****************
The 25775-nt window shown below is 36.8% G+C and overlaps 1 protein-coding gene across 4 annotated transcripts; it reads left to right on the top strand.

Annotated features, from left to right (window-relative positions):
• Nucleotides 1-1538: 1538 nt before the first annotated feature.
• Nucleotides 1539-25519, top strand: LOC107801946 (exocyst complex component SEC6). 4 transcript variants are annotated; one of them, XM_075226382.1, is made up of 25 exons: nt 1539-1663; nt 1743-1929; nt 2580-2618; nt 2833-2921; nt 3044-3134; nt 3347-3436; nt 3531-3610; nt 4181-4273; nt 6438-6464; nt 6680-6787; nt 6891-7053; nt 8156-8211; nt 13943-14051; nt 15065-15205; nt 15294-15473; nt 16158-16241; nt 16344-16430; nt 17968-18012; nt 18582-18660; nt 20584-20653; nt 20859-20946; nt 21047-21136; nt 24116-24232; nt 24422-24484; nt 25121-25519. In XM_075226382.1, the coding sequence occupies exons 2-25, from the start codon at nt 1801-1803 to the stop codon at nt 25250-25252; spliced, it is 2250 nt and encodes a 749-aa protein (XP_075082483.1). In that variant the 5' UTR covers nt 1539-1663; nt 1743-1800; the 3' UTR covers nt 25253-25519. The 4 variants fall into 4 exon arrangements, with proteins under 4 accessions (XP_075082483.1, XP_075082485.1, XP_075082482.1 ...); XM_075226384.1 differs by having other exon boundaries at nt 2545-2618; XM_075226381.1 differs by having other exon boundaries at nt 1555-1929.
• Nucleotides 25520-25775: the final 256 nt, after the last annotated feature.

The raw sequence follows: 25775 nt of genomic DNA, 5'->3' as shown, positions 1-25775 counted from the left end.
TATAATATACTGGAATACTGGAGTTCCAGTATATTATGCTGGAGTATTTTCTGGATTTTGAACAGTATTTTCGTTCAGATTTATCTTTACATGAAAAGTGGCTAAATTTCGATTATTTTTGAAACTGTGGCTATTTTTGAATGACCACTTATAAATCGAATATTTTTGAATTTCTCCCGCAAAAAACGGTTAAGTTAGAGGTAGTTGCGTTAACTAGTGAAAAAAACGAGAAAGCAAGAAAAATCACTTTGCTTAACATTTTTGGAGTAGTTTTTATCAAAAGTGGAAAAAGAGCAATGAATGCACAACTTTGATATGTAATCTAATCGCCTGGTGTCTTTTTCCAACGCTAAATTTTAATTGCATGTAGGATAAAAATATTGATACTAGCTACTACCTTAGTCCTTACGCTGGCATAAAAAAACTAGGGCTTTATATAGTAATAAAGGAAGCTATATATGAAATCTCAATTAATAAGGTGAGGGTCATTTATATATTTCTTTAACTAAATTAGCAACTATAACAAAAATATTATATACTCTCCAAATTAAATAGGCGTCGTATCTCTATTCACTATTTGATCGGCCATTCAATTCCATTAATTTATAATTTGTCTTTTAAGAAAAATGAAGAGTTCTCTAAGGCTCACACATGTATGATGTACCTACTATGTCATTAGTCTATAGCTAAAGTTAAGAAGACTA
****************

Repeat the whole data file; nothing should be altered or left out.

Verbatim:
The 25775-nt window shown below is 36.8% G+C and overlaps 1 protein-coding gene across 4 annotated transcripts; it reads left to right on the top strand.

Annotated features, from left to right (window-relative positions):
• Nucleotides 1-1538: 1538 nt before the first annotated feature.
• Nucleotides 1539-25519, top strand: LOC107801946 (exocyst complex component SEC6). 4 transcript variants are annotated; one of them, XM_075226382.1, is made up of 25 exons: nt 1539-1663; nt 1743-1929; nt 2580-2618; nt 2833-2921; nt 3044-3134; nt 3347-3436; nt 3531-3610; nt 4181-4273; nt 6438-6464; nt 6680-6787; nt 6891-7053; nt 8156-8211; nt 13943-14051; nt 15065-15205; nt 15294-15473; nt 16158-16241; nt 16344-16430; nt 17968-18012; nt 18582-18660; nt 20584-20653; nt 20859-20946; nt 21047-21136; nt 24116-24232; nt 24422-24484; nt 25121-25519. In XM_075226382.1, the coding sequence occupies exons 2-25, from the start codon at nt 1801-1803 to the stop codon at nt 25250-25252; spliced, it is 2250 nt and encodes a 749-aa protein (XP_075082483.1). In that variant the 5' UTR covers nt 1539-1663; nt 1743-1800; the 3' UTR covers nt 25253-25519. The 4 variants fall into 4 exon arrangements, with proteins under 4 accessions (XP_075082483.1, XP_075082485.1, XP_075082482.1 ...); XM_075226384.1 differs by having other exon boundaries at nt 2545-2618; XM_075226381.1 differs by having other exon boundaries at nt 1555-1929.
• Nucleotides 25520-25775: the final 256 nt, after the last annotated feature.

The raw sequence follows: 25775 nt of genomic DNA, 5'->3' as shown, positions 1-25775 counted from the left end.
TATAATATACTGGAATACTGGAGTTCCAGTATATTATGCTGGAGTATTTTCTGGATTTTGAACAGTATTTTCGTTCAGATTTATCTTTACATGAAAAGTGGCTAAATTTCGATTATTTTTGAAACTGTGGCTATTTTTGAATGACCACTTATAAATCGAATATTTTTGAATTTCTCCCGCAAAAAACGGTTAAGTTAGAGGTAGTTGCGTTAACTAGTGAAAAAAACGAGAAAGCAAGAAAAATCACTTTGCTTAACATTTTTGGAGTAGTTTTTATCAAAAGTGGAAAAAGAGCAATGAATGCACAACTTTGATATGTAATCTAATCGCCTGGTGTCTTTTTCCAACGCTAAATTTTAATTGCATGTAGGATAAAAATATTGATACTAGCTACTACCTTAGTCCTTACGCTGGCATAAAAAAACTAGGGCTTTATATAGTAATAAAGGAAGCTATATATGAAATCTCAATTAATAAGGTGAGGGTCATTTATATATTTCTTTAACTAAATTAGCAACTATAACAAAAATATTATATACTCTCCAAATTAAATAGGCGTCGTATCTCTATTCACTATTTGATCGGCCATTCAATTCCATTAATTTATAATTTGTCTTTTAAGAAAAATGAAGAGTTCTCTAAGGCTCACACATGTATGATGTACCTACTATGTCATTAGTCTATAGCTAAAGTTAAGAAGACTA